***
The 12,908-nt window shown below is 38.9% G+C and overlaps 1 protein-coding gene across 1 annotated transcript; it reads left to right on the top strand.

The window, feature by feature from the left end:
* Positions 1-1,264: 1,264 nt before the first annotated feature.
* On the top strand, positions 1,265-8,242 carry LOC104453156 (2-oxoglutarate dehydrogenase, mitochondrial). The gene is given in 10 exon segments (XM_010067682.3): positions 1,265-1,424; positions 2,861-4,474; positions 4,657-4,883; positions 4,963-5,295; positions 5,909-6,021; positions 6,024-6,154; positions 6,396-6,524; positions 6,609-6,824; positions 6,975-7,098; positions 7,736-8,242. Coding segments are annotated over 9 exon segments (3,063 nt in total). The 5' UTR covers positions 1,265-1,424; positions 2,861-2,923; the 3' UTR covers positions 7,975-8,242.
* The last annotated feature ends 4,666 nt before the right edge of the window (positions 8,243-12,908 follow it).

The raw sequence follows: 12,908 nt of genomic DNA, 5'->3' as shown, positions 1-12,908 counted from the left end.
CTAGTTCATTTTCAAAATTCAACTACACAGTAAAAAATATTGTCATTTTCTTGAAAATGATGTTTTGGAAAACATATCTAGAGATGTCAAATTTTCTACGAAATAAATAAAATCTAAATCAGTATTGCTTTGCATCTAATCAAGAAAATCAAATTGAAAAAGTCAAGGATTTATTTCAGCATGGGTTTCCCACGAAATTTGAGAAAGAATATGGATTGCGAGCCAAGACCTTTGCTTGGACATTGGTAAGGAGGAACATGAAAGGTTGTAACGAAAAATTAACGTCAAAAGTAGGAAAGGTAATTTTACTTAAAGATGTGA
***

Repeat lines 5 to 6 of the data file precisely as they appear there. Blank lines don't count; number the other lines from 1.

* The last annotated feature ends 4,666 nt before the right edge of the window (positions 8,243-12,908 follow it).

The raw sequence follows: 12,908 nt of genomic DNA, 5'->3' as shown, positions 1-12,908 counted from the left end.